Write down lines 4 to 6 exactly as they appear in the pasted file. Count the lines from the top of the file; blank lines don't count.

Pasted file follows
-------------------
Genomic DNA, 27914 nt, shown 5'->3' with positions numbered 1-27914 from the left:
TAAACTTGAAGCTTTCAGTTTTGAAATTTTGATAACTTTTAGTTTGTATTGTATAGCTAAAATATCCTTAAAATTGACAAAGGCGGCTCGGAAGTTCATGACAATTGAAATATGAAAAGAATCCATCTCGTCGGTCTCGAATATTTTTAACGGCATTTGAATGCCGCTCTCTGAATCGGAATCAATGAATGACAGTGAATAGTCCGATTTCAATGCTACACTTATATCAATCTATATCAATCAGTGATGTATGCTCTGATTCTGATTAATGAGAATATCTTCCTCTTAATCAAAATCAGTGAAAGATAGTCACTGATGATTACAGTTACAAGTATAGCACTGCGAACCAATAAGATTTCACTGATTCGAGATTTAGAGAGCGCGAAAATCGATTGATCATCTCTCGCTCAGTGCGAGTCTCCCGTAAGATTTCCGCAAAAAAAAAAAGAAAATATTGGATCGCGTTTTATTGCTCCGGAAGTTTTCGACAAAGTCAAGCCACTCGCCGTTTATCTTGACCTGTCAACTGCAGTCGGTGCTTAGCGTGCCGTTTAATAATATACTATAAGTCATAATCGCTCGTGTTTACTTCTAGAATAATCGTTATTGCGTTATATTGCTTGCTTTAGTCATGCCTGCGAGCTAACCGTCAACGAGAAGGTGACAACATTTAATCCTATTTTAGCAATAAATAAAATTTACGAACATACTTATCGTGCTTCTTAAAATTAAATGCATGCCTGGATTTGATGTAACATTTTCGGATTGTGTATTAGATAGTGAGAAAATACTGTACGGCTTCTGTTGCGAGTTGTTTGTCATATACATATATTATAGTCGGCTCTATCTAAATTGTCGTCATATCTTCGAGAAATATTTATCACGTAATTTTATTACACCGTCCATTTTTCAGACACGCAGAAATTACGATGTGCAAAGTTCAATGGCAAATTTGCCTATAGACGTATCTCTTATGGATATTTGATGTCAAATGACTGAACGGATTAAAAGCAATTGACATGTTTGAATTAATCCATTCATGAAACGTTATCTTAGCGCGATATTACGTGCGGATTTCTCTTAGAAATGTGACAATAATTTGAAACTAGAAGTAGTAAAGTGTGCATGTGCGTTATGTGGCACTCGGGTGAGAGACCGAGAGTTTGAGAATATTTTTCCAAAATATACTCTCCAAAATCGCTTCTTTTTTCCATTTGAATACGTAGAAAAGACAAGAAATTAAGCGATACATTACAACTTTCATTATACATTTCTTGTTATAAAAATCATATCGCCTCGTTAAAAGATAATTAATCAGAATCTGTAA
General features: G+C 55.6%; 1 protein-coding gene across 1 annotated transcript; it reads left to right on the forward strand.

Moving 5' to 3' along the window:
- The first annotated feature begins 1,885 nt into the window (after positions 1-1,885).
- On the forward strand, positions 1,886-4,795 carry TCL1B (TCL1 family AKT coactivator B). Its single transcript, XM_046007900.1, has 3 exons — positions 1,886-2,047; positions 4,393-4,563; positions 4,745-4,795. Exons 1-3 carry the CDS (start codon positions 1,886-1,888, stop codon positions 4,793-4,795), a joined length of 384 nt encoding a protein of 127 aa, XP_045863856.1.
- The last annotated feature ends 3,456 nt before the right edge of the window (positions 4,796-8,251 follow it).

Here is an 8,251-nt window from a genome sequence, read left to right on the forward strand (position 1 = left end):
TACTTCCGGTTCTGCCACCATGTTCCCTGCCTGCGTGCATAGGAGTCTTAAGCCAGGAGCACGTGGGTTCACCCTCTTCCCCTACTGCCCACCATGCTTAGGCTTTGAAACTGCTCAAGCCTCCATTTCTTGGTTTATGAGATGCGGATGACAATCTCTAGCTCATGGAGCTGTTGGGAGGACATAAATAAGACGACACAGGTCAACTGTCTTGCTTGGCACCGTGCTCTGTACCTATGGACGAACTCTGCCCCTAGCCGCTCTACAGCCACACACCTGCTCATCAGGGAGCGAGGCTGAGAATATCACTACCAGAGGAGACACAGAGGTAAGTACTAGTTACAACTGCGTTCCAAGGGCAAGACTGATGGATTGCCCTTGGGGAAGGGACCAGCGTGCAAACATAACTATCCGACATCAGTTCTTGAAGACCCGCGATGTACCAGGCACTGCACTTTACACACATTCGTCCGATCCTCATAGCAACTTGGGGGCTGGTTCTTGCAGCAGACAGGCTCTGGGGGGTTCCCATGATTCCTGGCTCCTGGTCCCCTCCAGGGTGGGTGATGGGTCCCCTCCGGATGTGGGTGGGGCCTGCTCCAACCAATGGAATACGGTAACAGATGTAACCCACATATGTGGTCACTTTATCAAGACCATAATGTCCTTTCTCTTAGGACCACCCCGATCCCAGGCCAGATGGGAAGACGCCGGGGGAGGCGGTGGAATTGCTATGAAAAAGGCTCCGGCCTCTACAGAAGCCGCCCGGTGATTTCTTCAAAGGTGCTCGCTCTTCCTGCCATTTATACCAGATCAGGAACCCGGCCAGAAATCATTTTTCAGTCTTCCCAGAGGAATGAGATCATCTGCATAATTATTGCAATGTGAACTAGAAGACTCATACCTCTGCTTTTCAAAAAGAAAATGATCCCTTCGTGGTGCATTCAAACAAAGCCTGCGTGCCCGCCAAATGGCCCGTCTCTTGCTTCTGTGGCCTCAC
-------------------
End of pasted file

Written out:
Moving 5' to 3' along the window:
- The first annotated feature begins 1,885 nt into the window (after positions 1-1,885).
- On the forward strand, positions 1,886-4,795 carry TCL1B (TCL1 family AKT coactivator B). Its single transcript, XM_046007900.1, has 3 exons — positions 1,886-2,047; positions 4,393-4,563; positions 4,745-4,795. Exons 1-3 carry the CDS (start codon positions 1,886-1,888, stop codon positions 4,793-4,795), a joined length of 384 nt encoding a protein of 127 aa, XP_045863856.1.